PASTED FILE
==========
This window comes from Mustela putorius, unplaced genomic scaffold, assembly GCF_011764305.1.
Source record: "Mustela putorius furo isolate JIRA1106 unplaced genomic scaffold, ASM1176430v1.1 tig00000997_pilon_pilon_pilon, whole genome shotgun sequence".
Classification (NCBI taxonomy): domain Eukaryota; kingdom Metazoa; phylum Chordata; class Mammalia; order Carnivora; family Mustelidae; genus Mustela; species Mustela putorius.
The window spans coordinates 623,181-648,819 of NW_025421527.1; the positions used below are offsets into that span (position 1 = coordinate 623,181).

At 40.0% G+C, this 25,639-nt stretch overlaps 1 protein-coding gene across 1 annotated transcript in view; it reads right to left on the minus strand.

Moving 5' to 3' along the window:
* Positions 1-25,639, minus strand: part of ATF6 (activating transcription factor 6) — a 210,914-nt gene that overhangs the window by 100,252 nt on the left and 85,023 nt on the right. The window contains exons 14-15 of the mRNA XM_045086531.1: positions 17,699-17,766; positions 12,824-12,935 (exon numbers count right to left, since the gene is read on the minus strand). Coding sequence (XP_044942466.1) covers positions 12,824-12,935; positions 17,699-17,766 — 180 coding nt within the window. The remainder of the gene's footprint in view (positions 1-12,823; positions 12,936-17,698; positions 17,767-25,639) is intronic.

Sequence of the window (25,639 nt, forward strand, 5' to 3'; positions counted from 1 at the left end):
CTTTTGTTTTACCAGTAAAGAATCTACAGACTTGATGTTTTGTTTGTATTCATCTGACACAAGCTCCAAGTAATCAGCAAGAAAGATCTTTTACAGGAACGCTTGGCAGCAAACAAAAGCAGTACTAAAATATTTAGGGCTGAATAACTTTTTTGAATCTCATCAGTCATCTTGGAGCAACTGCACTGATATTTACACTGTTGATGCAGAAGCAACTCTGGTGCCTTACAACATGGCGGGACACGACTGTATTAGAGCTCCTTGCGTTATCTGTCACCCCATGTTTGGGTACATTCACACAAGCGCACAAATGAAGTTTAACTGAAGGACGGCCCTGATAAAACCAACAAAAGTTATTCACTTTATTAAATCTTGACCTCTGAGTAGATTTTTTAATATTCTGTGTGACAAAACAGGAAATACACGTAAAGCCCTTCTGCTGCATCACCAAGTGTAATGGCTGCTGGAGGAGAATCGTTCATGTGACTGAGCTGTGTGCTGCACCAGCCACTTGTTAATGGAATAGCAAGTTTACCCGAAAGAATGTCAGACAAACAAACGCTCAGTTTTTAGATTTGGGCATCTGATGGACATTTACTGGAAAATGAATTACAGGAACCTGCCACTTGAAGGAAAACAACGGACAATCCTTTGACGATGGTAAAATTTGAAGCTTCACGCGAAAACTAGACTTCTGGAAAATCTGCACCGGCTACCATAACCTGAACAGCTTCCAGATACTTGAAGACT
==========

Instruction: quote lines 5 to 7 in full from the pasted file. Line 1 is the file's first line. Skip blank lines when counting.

At 40.0% G+C, this 25,639-nt stretch overlaps 1 protein-coding gene across 1 annotated transcript in view; it reads right to left on the minus strand.

Moving 5' to 3' along the window:
* Positions 1-25,639, minus strand: part of ATF6 (activating transcription factor 6) — a 210,914-nt gene that overhangs the window by 100,252 nt on the left and 85,023 nt on the right. The window contains exons 14-15 of the mRNA XM_045086531.1: positions 17,699-17,766; positions 12,824-12,935 (exon numbers count right to left, since the gene is read on the minus strand). Coding sequence (XP_044942466.1) covers positions 12,824-12,935; positions 17,699-17,766 — 180 coding nt within the window. The remainder of the gene's footprint in view (positions 1-12,823; positions 12,936-17,698; positions 17,767-25,639) is intronic.